• School Improvement Plan
• PLC Rubrics
• Team Functionality Rubrics
• Video taped PLC discussion sessions
• Focus group
• Learning journals
• Interviews of key stakeholders (includes pilot study)
• observation of significant events or activities: Staff
meetings, PLC meetings, work sessions, dialogue and
• Literature Review. Resource for PLC to use.
• Notes, audiotapes, videotapes, reflection journals
• Collaborative PLC descriptive accounts, answering the
why, what, how, who, when, and where in relation to their
reality, and creating community profiles.
• The organization of meetings, procedures, decision
making, and communication become critical components
of action research within this stage (Stringer, 2007).
“Looking” at our PLC
Table 1. Monument 6th Grade Math Professional Learning Community Demographics and Self Perceptions
Name Role Years Teaching Personality
Darrell Team member 4 Reserved, passionate, loyal
David Active participant 6 (Passionate, problem solver)
Don Principal, secondary 13 Outgoing, passionate
Kimberly Support member 15 Quiet, listen then act, conservative
Lisa Team member 6 Reserved, no conflict
Mike Colleague, listener 20 Sequential thinker
William Team member 4 Easy-going, flexible
• PLC “think” tanks to understand more clearly the
way the issue affects their lives and activities.
• Use of DuFour’s Learning by Doing rubrics and
“Cultural Shifts in PLC” documents as a
framework for analysis of the functioning of the
• Categorization and coding of key experiences;
analyzing of this data using frameworks for
interpretation, reports written.
• Presentation to staff
• Action plan is developed by PLC for improving its
functioning (goals, objectives, tasks, persons, time, and
• PLC implements the plan while paying attention to
communicating how the plan is going, nurturing people’s
efforts, reflecting on progress, assisting members in
overcoming roadblocks, resolving conflicts, and
connecting members to supportive networks.
• Progress is reviewed and the plan with its
implementation are reviewed, assessed, revised, and
achievements are celebrated (Stringer, 2007)
• Principal hat off, researcher hat on (staff
• Working with the team that most wants to
be a part of the research project (part of
their National Boards).
• Research fits into our staff crafted School
Improvement plan (Validate staff initiative)
• IRB approval Fall of 2009
• Informed consent
• Confidentiality discussion in PLC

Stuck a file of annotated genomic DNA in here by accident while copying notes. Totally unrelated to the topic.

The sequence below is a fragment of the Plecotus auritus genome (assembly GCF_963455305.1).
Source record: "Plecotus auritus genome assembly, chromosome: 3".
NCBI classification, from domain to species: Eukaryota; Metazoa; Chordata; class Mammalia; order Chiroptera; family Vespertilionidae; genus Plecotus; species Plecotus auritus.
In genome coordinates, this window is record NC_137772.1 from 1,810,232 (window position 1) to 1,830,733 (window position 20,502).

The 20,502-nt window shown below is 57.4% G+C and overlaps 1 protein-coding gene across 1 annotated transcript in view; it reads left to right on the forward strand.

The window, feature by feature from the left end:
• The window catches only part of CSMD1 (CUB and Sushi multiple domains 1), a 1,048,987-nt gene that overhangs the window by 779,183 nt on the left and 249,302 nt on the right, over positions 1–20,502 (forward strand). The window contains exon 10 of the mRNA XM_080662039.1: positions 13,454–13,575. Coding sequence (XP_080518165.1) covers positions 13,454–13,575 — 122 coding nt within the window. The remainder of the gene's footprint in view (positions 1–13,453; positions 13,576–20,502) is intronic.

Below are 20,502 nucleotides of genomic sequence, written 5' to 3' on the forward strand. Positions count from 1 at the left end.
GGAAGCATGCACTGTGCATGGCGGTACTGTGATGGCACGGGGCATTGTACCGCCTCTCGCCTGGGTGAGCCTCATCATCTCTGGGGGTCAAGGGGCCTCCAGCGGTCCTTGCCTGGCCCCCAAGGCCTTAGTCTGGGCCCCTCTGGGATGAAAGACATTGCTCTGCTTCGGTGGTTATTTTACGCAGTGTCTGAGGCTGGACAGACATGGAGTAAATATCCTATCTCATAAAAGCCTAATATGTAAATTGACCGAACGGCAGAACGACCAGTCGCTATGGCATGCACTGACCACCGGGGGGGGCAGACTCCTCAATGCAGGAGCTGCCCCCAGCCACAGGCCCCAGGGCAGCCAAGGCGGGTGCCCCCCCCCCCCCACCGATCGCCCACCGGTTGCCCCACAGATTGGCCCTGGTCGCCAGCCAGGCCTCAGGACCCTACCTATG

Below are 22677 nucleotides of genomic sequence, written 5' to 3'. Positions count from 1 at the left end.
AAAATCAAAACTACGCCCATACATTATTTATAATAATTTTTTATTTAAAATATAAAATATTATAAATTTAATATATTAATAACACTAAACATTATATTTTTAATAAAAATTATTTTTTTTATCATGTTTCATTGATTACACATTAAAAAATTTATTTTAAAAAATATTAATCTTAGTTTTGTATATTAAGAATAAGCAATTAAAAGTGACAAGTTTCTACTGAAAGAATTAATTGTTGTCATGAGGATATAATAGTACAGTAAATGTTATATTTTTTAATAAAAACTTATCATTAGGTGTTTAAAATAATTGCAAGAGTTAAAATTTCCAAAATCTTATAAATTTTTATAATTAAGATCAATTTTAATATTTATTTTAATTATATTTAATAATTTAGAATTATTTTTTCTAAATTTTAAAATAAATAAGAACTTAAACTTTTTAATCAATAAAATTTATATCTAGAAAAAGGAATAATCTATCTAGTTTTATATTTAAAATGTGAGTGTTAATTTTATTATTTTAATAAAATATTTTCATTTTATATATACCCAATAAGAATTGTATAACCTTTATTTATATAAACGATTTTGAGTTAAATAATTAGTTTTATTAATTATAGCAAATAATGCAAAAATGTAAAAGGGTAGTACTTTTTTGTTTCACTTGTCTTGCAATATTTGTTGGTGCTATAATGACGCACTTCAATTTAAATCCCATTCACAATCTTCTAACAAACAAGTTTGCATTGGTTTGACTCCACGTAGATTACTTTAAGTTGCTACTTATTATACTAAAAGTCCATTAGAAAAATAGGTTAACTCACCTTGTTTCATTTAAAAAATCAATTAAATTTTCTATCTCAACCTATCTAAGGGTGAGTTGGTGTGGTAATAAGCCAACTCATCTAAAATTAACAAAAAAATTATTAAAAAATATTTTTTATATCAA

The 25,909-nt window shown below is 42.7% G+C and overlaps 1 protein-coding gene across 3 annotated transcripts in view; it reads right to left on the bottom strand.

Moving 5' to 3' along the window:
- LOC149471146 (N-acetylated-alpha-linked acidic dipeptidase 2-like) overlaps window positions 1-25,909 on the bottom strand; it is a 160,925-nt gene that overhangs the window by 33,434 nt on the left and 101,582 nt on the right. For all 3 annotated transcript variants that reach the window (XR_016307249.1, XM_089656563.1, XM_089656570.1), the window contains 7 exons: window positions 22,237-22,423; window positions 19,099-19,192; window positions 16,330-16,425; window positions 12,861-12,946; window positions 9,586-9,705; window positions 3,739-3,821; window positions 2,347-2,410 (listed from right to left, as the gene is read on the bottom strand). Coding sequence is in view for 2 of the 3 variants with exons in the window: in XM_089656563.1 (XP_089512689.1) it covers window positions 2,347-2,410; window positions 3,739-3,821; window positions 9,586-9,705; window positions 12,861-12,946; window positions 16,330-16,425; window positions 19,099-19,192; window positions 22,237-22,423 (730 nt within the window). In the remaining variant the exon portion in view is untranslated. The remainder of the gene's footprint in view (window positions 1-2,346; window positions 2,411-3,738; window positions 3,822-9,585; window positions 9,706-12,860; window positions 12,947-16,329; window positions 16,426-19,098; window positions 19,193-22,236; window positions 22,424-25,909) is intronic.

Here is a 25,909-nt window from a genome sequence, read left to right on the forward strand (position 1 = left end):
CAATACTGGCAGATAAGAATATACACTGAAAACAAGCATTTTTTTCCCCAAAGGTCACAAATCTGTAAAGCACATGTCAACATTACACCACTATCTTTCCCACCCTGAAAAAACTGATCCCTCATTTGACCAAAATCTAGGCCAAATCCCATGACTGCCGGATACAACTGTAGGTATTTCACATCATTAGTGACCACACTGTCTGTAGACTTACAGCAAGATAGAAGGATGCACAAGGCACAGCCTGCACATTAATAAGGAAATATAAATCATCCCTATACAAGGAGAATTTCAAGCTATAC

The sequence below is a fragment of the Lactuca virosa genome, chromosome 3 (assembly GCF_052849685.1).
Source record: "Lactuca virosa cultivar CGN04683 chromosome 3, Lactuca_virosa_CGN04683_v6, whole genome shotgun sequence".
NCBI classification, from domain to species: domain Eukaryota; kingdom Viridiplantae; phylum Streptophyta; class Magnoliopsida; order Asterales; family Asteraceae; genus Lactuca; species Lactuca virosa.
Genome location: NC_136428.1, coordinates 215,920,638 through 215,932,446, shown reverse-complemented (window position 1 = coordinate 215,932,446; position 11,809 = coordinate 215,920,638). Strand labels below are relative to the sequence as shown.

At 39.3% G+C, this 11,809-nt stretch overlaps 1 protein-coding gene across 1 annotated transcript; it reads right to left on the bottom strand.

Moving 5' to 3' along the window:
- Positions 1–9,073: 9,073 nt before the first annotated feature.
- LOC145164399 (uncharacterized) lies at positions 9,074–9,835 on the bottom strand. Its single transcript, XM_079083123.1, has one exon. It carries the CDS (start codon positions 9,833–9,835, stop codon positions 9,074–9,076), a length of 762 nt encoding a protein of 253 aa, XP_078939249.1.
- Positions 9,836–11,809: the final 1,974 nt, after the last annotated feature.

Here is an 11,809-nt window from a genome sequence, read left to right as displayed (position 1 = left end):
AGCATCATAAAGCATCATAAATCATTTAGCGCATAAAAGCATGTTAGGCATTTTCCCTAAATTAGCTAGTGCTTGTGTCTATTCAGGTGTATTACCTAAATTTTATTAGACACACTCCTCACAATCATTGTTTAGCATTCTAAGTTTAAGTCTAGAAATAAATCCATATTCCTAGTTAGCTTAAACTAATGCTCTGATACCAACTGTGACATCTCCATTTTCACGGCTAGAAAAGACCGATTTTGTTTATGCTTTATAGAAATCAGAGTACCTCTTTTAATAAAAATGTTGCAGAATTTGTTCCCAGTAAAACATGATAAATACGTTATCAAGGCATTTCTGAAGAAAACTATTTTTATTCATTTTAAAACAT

• Mutual benefits of this research study
• School action research by “other” PLCs
• Checks for trustworthiness (Lincoln and
Guba) Credibility, transferability,
dependability, and conformability.
• History of Teacher Learning Communities
• Characteristics of PLCs
• The role of PLCs in PD and SIP
• Process of developing a functional PLC
• The role of principals in developing
collective efficacy within PLCs
“Why does it take so long to initiate a PLC?
One answer can be found in the
increasingly robust research that suggests
that trust is an element of organizational
culture that is critical and routinely
administrators do not really want to face
the music.” (Louis, 2006, p. 482)
The Action Research Study
• The Pilot Study
• 7 PLCs experimenting with action
• Narrowing the focus to one PLC
• The Math PLC moving through the action
Pilot Study Themes
• Definitions, activities, & frustrations of
• Influences of PLC Functioning:
– Size of the PLC
– Schedule and time
– Trust and Relationships
The 6th Grade Math PLC “Looks”
“As the team engaged in the action research
cycle, it became clear that “looking” and
“thinking” were so intertwined that it was
not possible to clearly separate these
phases.” (p. 89)
Resources for “Look” and “Think”
• Learning by Doing (DuFour, 2007)
• Five Dysfunctions of a Team (Lencioni,
• Interviews and group reflection sessions
• Team created survey
• Built in reflection time at each meeting
Moving Toward Action
• Effort to reflect more often
• Creation of team norms
• Commitment to taking minutes and posting
• Attending meetings on a more regular
basis and coming prepared
• Creation of an agendas ahead of time
• Structuring a plan to get into each other’s
Outcomes of the Study
• The major outcome of the study was the
overall improvement in the functioning of
• Attendance was improved, mutual trust
was developed, communication was more
consistent, and a new level of
collaboration was attained.
Conclusions of the Study
• The importance of the role of the principal
in facilitating PLC functioning
• The impact of changes in team
• The critical role of using rubrics as a basis
for reflecting on team processes
• The impact of size of team membership.
Thank you for supporting this
action research study!